While several leading political figures have been linked to the job of NATO secretary general once Jens Stoltenberg's extended term finishes, the process of naming his successor is in any case relatively opaque, some Estonian defense experts say.
The roster of names includes Estonia's own prime minister, Kaja Kallas, who had the question sprung on her while in Washington earlier this week.
Indrek Kannik, head of the International Center for Defense and Security (ICDS) and Kalev Stoicescu (Eesti 200), who heads up the Riigikogu's National Defense Committee, both say they believe agreement on the next secretary general will come no later than July next year, ahead of the NATO summit in Washington, which marks the alliance's 75th anniversary.
Indrek Kannik said that: "I believe that to be the case since, if memory serves, Stoltenberg's term ends somewhere in September or October next year."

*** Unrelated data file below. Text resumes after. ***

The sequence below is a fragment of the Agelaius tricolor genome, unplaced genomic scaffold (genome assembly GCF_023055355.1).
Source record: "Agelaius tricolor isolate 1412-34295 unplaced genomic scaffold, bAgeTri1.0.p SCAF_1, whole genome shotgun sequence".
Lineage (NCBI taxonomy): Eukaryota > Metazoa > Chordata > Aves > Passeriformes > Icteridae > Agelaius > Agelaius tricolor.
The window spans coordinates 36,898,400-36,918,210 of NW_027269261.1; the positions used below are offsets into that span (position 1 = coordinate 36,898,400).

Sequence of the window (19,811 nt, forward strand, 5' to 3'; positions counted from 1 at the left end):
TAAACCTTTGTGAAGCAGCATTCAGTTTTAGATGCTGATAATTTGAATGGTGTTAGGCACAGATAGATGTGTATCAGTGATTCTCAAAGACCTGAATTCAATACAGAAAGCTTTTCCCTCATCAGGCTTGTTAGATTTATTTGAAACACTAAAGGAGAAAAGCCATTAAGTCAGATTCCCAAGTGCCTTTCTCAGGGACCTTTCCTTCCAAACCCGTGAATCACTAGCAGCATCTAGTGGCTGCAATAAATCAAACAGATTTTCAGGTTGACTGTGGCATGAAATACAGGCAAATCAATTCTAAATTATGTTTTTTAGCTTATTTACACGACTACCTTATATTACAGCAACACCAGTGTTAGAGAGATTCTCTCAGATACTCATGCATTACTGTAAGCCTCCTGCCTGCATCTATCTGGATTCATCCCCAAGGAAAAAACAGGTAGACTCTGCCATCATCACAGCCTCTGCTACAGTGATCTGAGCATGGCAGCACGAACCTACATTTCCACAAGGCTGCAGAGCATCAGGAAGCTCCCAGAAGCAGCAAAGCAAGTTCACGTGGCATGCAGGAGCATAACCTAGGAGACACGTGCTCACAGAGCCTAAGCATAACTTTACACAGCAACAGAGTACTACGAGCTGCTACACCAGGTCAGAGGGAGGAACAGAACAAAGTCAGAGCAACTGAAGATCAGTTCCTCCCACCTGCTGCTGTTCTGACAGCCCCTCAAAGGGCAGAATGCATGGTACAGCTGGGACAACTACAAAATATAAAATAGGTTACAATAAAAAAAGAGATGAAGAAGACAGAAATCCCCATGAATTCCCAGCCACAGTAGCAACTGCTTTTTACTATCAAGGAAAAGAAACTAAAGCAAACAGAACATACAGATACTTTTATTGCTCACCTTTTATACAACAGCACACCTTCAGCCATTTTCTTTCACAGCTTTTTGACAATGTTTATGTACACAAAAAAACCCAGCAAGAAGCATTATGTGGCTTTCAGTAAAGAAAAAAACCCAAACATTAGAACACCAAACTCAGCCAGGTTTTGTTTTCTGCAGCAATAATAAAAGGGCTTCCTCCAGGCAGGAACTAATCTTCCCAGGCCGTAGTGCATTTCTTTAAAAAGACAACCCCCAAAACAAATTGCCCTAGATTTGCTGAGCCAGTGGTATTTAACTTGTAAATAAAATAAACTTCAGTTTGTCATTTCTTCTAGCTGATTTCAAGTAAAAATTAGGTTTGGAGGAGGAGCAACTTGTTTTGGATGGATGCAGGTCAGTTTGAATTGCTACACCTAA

"So I think that there is a definite plan to reach an agreement this time by the time of the Washington summit," he went on.
Jens Stoltenberg has had his original term extended several times since entering office in 2014, ostensibly due to the changed security situation as exemplified by Russia's invasion of Ukraine.
Kalev Stoicescu concurred, saying: "I think the Americans are for sure interested in having this issue resolved by that time."
"This is the way it was put last time, when Stoltenberg's term was extended, that it would be done with the knowledge that by the time of next year's summit, a new suitable candidate had been found to take over about his place," Stoicescu went on.